Off Topic: The Witcher is a narrative set of nesting dolls and a delightful conundrum
I have never played a single The Witcher game, although I am old enough to remember that the game comes from some guys trying to make a Neverwinter Nights module based on the books. And no offense to Andrzej Sapkowski, but I haven’t read the novels either. This is in many ways like coming to the Warcraft franchise having only seen the movie, but the difference is, The Witcher on Netflix is a remarkable, complex, sophisticated narrative that takes risks and dares the audience to figure out what’s going on. The first season’s 8 episodes are so tightly constructed that you’ll be deeply rewarded for paying attention as you watch them and the gears of the story start to mesh together — by episode 8 when you find out that a major character was in a place you didn’t realize he’d been, the whole story manages to recursively change its own meaning.
I watched The Witcher mesmerized. There’s already a lot of people out there raving about the brutal, purposeful combat scenes, and those are excellent. Or the monster effects, which are shockingly visceral for a TV series. And the acting is often a lot better than you’d think a TV series, even a Netflix one, is going to be. And all of that is true enough, but for me it’s the magnificently ornate structure of the episodes, where each one reveals more about the characters and their reasons for doing the things we see them do. This is a brilliantly told story, and Lauren Schmidt has proved herself a very deft hand with how we go from believing we know what happened in the first episode to realizing how little we understood by the last one.
The excellent cast weaves a complex story
Of course, it’s not perfect. While I absolutely love Henry Cavill in the role of Geralt of Rivia, and I believe Freya Allen and Anya Chalotra are both very good in their roles — Allen brings both fragility and strength to her portrayal as Ciri, and Chalotra’s Yennifer is possibly the show-stealer for this season — it does feel at times like the story drags out Geralt and Ciri’s meeting for longer than it needs to. The casting is pretty first rate all told — Adam Levy’s Mousesack is exactly perfect in every scene he’s in, Mimi Ndiweni goes from fragile and untried to cold and brutal as Fringilla, and I absolutely love Dandelion/Jaskier’s interplay with Geralt. But with such a big cast and so much going on, it can be hard to keep track of everyone and everything, and the almost crystalline complexity of the plot does mean you really need to pay attention to keep up with developments.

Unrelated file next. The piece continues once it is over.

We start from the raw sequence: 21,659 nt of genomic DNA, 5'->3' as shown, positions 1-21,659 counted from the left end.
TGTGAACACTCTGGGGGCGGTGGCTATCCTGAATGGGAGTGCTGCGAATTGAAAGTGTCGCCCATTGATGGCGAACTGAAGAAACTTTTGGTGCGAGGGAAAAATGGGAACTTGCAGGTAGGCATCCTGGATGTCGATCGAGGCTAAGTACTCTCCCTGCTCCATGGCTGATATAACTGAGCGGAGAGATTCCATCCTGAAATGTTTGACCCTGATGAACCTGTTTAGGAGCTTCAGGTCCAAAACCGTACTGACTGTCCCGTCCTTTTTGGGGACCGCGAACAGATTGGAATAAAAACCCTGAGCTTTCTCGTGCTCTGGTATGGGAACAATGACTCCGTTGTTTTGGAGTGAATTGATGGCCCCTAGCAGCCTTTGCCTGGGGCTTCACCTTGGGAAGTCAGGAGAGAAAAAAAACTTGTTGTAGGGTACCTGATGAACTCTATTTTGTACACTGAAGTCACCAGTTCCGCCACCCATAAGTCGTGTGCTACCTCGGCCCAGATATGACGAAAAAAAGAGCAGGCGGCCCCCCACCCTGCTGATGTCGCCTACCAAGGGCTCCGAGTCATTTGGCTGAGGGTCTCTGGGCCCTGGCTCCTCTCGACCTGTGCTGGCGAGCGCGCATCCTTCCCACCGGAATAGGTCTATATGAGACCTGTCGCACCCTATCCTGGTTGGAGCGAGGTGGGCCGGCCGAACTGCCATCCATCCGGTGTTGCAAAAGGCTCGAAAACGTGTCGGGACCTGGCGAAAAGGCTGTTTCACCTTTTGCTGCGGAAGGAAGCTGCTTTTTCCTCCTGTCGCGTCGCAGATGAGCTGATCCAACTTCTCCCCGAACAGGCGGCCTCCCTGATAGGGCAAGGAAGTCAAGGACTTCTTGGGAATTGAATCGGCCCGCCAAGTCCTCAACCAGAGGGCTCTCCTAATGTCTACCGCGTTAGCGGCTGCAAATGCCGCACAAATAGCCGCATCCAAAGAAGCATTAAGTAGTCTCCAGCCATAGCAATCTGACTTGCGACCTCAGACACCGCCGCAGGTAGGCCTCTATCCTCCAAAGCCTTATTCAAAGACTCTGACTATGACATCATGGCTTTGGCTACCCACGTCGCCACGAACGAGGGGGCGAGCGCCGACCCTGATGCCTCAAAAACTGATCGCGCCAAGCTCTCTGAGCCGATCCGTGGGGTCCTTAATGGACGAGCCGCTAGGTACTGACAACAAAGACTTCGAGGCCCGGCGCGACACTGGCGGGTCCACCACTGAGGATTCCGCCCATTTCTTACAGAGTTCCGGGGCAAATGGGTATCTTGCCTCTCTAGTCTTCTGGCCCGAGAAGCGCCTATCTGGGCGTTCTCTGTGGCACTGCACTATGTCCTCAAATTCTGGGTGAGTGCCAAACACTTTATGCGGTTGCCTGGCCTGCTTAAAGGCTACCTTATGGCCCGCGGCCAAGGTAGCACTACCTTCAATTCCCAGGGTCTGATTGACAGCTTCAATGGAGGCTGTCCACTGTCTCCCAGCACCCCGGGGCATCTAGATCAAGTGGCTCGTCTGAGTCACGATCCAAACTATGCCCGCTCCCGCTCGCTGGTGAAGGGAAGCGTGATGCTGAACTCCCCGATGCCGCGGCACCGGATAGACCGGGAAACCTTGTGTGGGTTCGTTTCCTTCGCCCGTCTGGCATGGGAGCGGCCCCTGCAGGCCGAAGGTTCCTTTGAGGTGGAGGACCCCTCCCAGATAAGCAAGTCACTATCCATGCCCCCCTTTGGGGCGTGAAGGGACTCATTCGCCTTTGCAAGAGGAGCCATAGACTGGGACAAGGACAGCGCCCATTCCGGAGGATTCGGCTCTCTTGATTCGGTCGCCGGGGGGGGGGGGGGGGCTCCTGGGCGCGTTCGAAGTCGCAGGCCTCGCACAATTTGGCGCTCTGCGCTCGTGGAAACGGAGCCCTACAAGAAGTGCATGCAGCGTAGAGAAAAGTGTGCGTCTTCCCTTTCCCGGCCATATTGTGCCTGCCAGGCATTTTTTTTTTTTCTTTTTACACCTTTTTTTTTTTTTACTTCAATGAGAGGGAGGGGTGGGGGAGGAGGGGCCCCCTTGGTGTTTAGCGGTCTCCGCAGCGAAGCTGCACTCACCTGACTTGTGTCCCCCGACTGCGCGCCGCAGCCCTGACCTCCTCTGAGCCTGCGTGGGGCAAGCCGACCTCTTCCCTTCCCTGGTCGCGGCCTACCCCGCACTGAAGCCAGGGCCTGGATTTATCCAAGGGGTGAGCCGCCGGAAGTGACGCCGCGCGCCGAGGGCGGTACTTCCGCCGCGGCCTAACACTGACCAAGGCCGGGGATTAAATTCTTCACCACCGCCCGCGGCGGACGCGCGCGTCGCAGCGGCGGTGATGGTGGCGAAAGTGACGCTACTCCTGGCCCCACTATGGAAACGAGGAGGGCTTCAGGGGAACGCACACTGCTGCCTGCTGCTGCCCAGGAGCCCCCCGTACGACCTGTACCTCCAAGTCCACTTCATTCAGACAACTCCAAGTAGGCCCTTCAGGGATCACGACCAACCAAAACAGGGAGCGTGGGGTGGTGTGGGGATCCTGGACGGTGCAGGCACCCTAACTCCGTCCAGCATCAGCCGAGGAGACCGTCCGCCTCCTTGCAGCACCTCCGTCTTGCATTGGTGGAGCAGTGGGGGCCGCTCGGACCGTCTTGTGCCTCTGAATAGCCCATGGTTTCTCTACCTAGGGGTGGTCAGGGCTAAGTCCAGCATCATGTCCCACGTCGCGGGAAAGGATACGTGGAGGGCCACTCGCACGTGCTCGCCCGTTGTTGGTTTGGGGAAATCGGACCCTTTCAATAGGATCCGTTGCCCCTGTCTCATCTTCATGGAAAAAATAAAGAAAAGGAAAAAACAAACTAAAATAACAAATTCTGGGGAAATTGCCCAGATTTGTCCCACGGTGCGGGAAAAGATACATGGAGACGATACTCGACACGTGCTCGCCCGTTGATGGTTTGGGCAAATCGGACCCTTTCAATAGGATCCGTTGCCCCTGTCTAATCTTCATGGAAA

For example, what happened with that shapeshifter? You know the one I mean.
But is it good enough to hook you?
Honestly, this is the first show of its type I’ve actually found myself interested in enough to watch the whole season. Game of Thrones bored me fast, as did American Gods — in a way those stories were a bit too flatly told and didn’t take anything like the chances this series has. Perhaps it’s because Geralt makes an interesting protagonist entirely because he constantly sabotages his own stated goals — he claims to want nothing but money for his acts of heroism and yet time and again turns down payment or even risks his own life for nothing or nothing commensurate to the risk he undergoes, going so far as to embroil himself in the lives of others when it would be much much easier for him to avoid them. Or perhaps it is that expansive cast I mentioned — watching Henry Cavill’s Geralt bounce off of these people, try and save who he can, often fail, and end up disappointed yet still trying to do the right thing the next time despite his best mercenary interests is only highlighted by his interplay with those who need or deride him.
And the scenes with Geralt and Yennifer work a lot better than I expected them to considering that Cavill is 36 and Chalotra is 25. Quite frankly she comes off as older, which is a feat on the part of both actors.
I heartily recommend this show if you like fantasy, action adventure, or a story that manages to combine elegance and brutality, despair and the refusal to surrender — or just plain stagecraft. It’s so rare to see a show take this kind of risk on revealing things over time, and I think it is all the better for it. If you haven’t already watched The Witcher, do. It’s a wonderful, terrifying show. If anything, this show convinces me a Diablo series on Netflix would be an excellent idea. If they can pull off this show, they can do anything.
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